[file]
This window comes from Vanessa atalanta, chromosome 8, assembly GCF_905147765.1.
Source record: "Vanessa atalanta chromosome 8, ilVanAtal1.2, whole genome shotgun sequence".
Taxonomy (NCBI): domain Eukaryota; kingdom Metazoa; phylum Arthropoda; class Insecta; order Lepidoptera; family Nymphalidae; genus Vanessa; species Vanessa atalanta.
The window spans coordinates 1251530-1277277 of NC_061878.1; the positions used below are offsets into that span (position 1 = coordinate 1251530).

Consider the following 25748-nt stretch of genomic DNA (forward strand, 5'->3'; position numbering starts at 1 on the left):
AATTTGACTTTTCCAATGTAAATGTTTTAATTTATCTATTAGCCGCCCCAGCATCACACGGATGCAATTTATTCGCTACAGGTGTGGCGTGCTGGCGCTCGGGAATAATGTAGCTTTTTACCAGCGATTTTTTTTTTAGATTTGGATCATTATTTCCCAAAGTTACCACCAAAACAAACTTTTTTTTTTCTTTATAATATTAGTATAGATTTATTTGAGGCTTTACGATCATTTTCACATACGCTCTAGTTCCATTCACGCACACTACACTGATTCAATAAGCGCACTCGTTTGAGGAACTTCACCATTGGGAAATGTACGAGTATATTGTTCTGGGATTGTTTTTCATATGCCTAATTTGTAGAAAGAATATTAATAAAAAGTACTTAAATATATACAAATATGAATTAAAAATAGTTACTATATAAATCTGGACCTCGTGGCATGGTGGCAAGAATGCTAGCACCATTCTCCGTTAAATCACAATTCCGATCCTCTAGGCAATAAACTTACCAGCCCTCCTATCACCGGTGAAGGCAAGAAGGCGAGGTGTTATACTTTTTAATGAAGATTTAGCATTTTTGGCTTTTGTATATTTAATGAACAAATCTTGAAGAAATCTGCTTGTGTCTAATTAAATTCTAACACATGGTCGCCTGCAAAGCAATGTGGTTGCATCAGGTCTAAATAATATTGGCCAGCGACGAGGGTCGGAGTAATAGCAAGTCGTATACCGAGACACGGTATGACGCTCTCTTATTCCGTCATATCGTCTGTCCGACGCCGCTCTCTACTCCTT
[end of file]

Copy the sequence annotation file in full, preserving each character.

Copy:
This window comes from Vanessa atalanta, chromosome 8, assembly GCF_905147765.1.
Source record: "Vanessa atalanta chromosome 8, ilVanAtal1.2, whole genome shotgun sequence".
Taxonomy (NCBI): domain Eukaryota; kingdom Metazoa; phylum Arthropoda; class Insecta; order Lepidoptera; family Nymphalidae; genus Vanessa; species Vanessa atalanta.
The window spans coordinates 1251530-1277277 of NC_061878.1; the positions used below are offsets into that span (position 1 = coordinate 1251530).

Consider the following 25748-nt stretch of genomic DNA (forward strand, 5'->3'; position numbering starts at 1 on the left):
AATTTGACTTTTCCAATGTAAATGTTTTAATTTATCTATTAGCCGCCCCAGCATCACACGGATGCAATTTATTCGCTACAGGTGTGGCGTGCTGGCGCTCGGGAATAATGTAGCTTTTTACCAGCGATTTTTTTTTTAGATTTGGATCATTATTTCCCAAAGTTACCACCAAAACAAACTTTTTTTTTTCTTTATAATATTAGTATAGATTTATTTGAGGCTTTACGATCATTTTCACATACGCTCTAGTTCCATTCACGCACACTACACTGATTCAATAAGCGCACTCGTTTGAGGAACTTCACCATTGGGAAATGTACGAGTATATTGTTCTGGGATTGTTTTTCATATGCCTAATTTGTAGAAAGAATATTAATAAAAAGTACTTAAATATATACAAATATGAATTAAAAATAGTTACTATATAAATCTGGACCTCGTGGCATGGTGGCAAGAATGCTAGCACCATTCTCCGTTAAATCACAATTCCGATCCTCTAGGCAATAAACTTACCAGCCCTCCTATCACCGGTGAAGGCAAGAAGGCGAGGTGTTATACTTTTTAATGAAGATTTAGCATTTTTGGCTTTTGTATATTTAATGAACAAATCTTGAAGAAATCTGCTTGTGTCTAATTAAATTCTAACACATGGTCGCCTGCAAAGCAATGTGGTTGCATCAGGTCTAAATAATATTGGCCAGCGACGAGGGTCGGAGTAATAGCAAGTCGTATACCGAGACACGGTATGACGCTCTCTTATTCCGTCATATCGTCTGTCCGACGCCGCTCTCTACTCCTT